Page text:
Over the past few years one of the most common questions we receive is about the age terminology used in WRMD. People ask us what each age term means or request to change them to something more suitable for their use. We’ve always been open to making a change to the age terminology but believe it or not, it’s turned into one of the most difficult things in the entire database to change. This difficulty stems from the fact that there are so many different age terms used among wildlife rehabilitators and other wildlife professionals.
Not only are there age terms used just for birds, mammals, reptiles and amphibians but each of those groups can be drilled down further to define even more unique ages. For example, raptors can be aged according to their plumage and of course the USGS Bird Banding Laboratory has their own category of ages. And this only considers age terms used within the United States. If you consider that different age terminology is used outside of the States, it further complicates the situation.
Another problem arises from the actual meaning of some of the age terms. For example, some words used as ages are not actually describing the age of the animal by instead are describing the developmental status of the animal. For example consider the age term “weaner”. It is used be some people to describe a young animal. However, in reality the word actually means that the animal is weaning and its actual age might be appropriate for that weaning animal or it might not not be. An animal that someone may be calling a “weaner” could actually be an adult!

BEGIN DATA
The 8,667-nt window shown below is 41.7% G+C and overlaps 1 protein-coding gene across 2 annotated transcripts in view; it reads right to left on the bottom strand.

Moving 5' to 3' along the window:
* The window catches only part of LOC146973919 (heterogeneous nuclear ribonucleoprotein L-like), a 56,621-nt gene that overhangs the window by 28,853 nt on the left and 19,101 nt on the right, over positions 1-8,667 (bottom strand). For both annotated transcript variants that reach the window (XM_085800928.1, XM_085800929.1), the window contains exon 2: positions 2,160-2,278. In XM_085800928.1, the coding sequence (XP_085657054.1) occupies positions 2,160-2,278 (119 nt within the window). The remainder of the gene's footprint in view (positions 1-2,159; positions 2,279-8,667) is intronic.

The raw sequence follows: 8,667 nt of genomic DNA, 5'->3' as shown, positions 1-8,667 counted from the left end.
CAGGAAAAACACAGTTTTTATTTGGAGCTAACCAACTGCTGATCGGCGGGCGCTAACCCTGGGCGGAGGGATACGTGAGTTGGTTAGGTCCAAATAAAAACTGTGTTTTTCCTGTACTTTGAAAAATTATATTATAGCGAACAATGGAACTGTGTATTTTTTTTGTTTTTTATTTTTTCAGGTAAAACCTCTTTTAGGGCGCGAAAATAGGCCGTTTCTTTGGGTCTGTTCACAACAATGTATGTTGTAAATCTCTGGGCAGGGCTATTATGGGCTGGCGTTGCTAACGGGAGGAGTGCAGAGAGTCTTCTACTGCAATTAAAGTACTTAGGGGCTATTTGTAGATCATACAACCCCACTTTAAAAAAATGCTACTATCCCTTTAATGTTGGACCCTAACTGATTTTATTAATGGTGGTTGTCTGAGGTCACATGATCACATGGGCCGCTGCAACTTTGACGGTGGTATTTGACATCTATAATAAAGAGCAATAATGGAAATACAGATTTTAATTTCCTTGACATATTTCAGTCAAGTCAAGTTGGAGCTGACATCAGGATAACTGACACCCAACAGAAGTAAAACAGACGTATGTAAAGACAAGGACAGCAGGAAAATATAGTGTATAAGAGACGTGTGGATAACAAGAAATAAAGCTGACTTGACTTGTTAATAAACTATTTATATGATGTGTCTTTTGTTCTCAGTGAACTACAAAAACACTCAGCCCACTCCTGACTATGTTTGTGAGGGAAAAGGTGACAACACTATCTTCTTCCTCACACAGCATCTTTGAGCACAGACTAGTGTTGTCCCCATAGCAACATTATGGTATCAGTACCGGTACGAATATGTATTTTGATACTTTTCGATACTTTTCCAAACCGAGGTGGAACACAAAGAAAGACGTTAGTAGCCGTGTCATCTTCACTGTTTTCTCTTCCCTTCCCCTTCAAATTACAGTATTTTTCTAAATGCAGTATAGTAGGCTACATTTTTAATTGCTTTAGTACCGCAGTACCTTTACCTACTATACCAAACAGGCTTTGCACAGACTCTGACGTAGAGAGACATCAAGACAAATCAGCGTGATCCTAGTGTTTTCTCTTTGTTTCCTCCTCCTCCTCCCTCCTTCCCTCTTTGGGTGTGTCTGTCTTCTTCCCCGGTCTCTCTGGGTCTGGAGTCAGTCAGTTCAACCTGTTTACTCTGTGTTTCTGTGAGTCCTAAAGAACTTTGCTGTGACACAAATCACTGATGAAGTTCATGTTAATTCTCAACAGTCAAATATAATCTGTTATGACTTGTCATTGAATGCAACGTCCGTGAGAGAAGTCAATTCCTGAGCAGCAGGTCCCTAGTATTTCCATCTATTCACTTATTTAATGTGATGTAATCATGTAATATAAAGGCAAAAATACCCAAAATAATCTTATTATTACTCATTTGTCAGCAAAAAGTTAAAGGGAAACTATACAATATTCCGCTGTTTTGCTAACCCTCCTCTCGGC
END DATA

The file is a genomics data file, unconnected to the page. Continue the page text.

Long story short, we have literally spent the past year talking with different groups and wildlife professionals about what terms are best to use to describe the age of an animal. Not surprisingly, we have found that it’s best to use ages specific to each class of animal (ie: birds, mammals, reptiles and amphibians). As a result we have come up with a new listing of ages that WRMD 3.0 will use, listed below.
Amphibians & Reptiles
When you start a new a record and enter the species, WRMD already knows if that animal is a bird, mammal, reptile or amphibian and will only give you the options for that class. It will also still include the chronological ages for all animals in case you know, for example, that the animal was four days old when admitted.
We think this is a much cleaner and more user and patient-friendly way to record ages. Fortunately, most of the ages already recorded in WRMD over the past 5 years easily match up to the new choices. However, some of them will need to be translated to jive with the new system. We’ll take care of that for you!
We hope you enjoy the new animal age system! Please let us know if you have any questions or suggestions!
Now that we’ve made this change it begs the question about developmental status. This is something that we want to explore further but to be totally honest we have no idea how to do it because at the end of the day, that’s something that has to be judged and assessed by a person.